Yorkshire 319 (Rashid 108, McGrath 55, Bollinger 4-82) and 32 for 4 (Ali 4-14) lead Worcestershire 172 for 5 dec (Hick 69*) by 179 runs
Two batsmen and a bowler dominated the day as Worcestershire and Yorkshire tried to manufacture a result out of their rain-damaged match at Kidderminster. The batsmen were at opposite ends of the age scale: for Yorkshire, Adil Rashid, aged 19, scored his maiden first-class century, while for the home team Graeme Hick, who became the last batsman to score 1000 runs by the end of May while Rashid was three months old, played a vintage innings at the age of 41. The bowler was Kabir Ali, who put the skids under Yorkshire as they batted again.
The first day had belonged to the Worcestershire bowlers, but the overnight batting pair of Rashid and Gerard Brophy restored the balance with a responsible partnership. They added 111 invaluable runs before Brophy (41) pulled Roger Sillence to midwicket, where Ben Smith to seized a superb low catch.
Immediately afterwards Rashid, particularly strong on the pull, reached his 50 off 84 balls, and then raced through the 60s and 70s before a sudden downpour drove the players from the field for an early lunch. Afterwards he played one or two uncertain strokes before settling in again, all the while losing partners until last man Matthew Hoggard was required to see him through to three figures. His previous best was 91 not out.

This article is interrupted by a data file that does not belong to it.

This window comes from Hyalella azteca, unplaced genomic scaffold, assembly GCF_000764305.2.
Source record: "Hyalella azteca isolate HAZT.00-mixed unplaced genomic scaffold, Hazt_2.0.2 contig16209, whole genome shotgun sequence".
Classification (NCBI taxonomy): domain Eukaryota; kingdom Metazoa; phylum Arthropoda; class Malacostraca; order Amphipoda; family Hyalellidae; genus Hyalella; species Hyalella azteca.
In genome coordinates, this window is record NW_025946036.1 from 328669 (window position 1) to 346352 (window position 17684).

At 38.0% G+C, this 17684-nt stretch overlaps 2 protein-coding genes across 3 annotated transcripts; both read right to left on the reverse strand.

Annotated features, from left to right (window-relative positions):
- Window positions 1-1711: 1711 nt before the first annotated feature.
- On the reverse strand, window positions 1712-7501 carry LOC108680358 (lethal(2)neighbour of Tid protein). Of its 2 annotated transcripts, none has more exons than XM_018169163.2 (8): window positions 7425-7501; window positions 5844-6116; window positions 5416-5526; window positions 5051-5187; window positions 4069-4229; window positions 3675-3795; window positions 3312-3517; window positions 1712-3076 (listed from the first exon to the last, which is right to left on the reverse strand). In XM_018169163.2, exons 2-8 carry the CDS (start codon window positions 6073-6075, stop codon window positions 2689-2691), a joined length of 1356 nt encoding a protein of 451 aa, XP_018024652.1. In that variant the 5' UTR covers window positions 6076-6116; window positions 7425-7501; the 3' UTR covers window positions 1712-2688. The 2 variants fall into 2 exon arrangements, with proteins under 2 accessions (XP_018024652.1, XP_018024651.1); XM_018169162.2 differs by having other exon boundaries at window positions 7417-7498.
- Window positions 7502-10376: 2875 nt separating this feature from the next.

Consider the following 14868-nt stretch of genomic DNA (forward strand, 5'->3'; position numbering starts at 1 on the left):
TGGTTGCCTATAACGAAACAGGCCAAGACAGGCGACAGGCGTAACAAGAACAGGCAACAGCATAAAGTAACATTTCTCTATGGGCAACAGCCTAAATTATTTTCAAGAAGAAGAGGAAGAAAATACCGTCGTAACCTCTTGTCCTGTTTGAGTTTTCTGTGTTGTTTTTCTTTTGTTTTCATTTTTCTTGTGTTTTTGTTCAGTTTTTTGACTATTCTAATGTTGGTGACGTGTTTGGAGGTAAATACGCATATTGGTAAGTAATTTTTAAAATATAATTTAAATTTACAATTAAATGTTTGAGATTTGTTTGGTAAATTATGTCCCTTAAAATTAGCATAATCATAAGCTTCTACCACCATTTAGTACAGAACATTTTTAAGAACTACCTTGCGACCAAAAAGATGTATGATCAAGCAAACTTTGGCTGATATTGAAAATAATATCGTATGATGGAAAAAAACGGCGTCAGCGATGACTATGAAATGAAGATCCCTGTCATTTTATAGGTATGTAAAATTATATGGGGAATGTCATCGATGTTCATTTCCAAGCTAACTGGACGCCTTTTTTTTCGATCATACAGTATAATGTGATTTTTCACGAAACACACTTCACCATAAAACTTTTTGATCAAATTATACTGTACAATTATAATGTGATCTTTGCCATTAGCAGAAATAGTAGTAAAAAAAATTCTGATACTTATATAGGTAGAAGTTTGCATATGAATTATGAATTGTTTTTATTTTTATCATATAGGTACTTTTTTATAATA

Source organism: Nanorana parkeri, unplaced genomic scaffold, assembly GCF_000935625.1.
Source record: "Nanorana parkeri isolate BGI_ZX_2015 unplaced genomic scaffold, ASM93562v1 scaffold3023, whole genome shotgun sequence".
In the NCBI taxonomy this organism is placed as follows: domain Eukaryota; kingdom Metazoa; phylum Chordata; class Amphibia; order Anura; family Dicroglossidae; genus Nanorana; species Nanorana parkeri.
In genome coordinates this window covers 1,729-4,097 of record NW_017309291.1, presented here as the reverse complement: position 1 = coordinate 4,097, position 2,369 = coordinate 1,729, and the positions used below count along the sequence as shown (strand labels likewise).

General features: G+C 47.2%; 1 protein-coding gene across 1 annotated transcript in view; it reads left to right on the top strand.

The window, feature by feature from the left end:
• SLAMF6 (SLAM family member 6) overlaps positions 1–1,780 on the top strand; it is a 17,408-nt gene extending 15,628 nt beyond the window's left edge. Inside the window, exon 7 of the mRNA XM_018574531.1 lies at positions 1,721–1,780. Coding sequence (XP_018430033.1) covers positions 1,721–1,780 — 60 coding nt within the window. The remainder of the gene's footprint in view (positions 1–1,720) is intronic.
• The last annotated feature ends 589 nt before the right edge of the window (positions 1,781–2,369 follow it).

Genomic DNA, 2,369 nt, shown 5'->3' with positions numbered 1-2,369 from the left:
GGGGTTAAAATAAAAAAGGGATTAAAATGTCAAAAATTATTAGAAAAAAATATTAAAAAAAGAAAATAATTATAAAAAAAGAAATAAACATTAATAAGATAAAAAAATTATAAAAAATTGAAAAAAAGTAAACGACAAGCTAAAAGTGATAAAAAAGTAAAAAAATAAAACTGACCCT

He kept his head, lashing Ali over backward point to the boundary to reach the landmark off 146 balls. He was last out for 108, caught at the wicket trying to flick a ball from Doug Bollinger over the slips. Yorkshire totalled 319, thanks to his efforts, after being 125 for 5. Bollinger took four wickets, while Ali did not add to his three overnight. His hour was still to come. Erratic bowling allowed extras to contribute 48, the 10 byes and 17 leg-byes coming mainly from wild deliveries down the leg side.
Hoggard, returning after injury, began well and handed Worcestershire a setback by taking two wickets in three balls, including that of the captain Vikram Solanki, who is in a run of poor form, without scoring. Hick held the innings together, batting with caution until reaching the twenties and then beginning to open up. His most productive strokes were the drive, especially past or over mid-off, and he was quite severe on Hoggard. His 50 came off 52 balls and looked capable of adding to his monumental tally of centuries, only for Solanki to declare at 172 for 5, as soon as the follow-on was avoided; Hick was unbeaten on 69.
Ali then found his spot with a vengeance as soon as Yorkshire batted again, having both Craig White and Anthony McGrath caught by the wicketkeeper Steven Davies without a run on the board. The total plunged to 5 for 3 as he removed Joe Sayers with the help of an lbw decision, then 10 for 4 as he shattered Younis Khan's stumps. Yorkshire's top order these days is about as solid as the Zimbabwe dollar. They were grateful to their South Africans, Brophy and Jacques Rudolph for seeing out the day without further disaster.
It was an eventful day for the local crowd of more than 1000, and an exciting finish is quite possible. Again, the one complaint was the pathetic over rate by both teams, the day ending about 50 minutes late. Kidderminster is a good venue, and it is to be hoped that the county will reward the town with at least one regular annual fixture again.